When is the past really the past?
In contrast to the Lindsay Lohan saga, a news story came out from Deerfield Beach, FL that raises some legitimate questions about background checks and how the information found in them should be taken in context with a person’s current life situation.
In this Deerfield Beach case, new and tougher employee screenings disqualified some longtime coaches. The protocol requires a national criminal check and anyone who has been found guilty of of a violent felony or sex crime, at any time in their life, is automatically disqualified. The town is now looking for 16 new coaches to replace those disqualified.
Some were probably still justified while others raise some interesting questions.
There’s the case of Bobby Cooper. He was high on crack when he was arrested for trying to steal a lawn mower from Target 24 years ago. He was convicted and served time in jail, after which he cleaned up in 1994 and has served as a volunteer in churches, homeless shelters and sports while raising 3 children.
Then there’s the case of Rosalind Smith. She was arrested in 1993 and charged with cocaine possession and solicitation. Since then, she has also cleaned up, earned several (yes, several) college degrees, raised her own family and served as a mentor for numerous students in her local school system.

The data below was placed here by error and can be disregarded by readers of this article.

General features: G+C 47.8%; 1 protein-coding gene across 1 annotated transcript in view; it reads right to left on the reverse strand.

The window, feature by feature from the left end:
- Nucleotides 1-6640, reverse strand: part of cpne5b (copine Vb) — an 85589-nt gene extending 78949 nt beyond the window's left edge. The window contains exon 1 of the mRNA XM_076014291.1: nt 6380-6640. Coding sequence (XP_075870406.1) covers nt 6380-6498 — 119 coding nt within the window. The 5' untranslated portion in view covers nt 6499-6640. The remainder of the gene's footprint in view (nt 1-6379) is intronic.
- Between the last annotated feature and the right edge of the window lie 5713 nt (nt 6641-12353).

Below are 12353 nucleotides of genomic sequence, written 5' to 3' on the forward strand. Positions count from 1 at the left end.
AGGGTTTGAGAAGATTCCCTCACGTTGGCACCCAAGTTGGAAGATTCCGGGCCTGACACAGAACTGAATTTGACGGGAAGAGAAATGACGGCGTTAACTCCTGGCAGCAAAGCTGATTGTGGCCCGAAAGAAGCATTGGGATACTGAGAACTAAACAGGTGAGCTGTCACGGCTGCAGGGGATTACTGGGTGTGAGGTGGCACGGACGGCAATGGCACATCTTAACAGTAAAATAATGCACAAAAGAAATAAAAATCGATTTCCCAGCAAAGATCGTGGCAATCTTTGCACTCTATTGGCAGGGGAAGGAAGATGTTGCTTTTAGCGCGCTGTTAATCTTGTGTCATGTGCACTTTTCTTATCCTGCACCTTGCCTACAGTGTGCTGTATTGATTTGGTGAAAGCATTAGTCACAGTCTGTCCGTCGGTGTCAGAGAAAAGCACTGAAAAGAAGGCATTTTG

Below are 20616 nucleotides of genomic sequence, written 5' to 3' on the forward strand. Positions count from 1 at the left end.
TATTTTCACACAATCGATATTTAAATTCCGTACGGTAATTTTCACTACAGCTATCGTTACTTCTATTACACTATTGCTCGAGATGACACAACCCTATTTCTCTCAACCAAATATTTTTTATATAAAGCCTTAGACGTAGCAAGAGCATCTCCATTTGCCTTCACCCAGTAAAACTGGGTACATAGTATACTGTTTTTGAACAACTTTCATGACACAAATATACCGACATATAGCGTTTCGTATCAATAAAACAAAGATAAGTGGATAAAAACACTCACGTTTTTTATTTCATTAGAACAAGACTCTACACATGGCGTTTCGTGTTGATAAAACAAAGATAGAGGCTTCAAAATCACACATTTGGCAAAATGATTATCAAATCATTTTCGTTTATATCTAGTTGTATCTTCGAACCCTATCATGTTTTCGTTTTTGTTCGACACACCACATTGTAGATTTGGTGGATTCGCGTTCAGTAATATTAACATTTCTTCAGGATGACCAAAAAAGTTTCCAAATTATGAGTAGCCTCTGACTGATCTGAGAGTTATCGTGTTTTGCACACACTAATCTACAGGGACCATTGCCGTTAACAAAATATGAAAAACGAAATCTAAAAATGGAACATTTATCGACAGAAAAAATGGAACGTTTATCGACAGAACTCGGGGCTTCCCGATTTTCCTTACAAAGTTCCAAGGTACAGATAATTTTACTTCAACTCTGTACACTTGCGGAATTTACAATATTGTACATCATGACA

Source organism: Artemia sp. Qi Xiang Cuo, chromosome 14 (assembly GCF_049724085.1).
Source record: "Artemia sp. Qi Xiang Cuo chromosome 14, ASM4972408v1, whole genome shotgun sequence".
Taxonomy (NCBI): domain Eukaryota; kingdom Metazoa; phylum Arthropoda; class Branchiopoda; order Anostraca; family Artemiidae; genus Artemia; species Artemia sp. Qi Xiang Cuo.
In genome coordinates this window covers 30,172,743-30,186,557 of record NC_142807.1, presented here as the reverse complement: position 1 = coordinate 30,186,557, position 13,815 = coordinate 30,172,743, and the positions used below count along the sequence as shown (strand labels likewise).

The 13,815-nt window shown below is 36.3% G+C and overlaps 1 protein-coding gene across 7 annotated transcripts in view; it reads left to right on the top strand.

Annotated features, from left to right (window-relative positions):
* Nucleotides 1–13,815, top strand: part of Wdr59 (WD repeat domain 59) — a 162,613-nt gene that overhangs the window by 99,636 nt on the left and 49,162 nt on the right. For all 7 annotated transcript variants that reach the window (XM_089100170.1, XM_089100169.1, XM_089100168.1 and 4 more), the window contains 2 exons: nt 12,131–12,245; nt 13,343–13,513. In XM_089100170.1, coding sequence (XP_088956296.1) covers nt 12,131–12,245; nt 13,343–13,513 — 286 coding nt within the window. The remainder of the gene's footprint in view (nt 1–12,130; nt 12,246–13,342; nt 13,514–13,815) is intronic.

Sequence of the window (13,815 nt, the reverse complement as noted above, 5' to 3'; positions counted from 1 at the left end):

Should they have been allowed to continue coaching Little League? Valid arguments can be made either way, but it’s a thought-provoking contrast to the Lindsay Lohan saga. Lohan has repeatedly violated probation with drugs and alcohol, yet she is still allowed to act and earn huge sums of money while being a negative role model for youth.
These people in Deerfield Beach, however, committed their crimes nearly a quarter-century ago and demonstrated true, lasting positive change in their lives.
Should they still have been allowed to coach?
Click here to read the full story from the Sun Sentinel newspaper.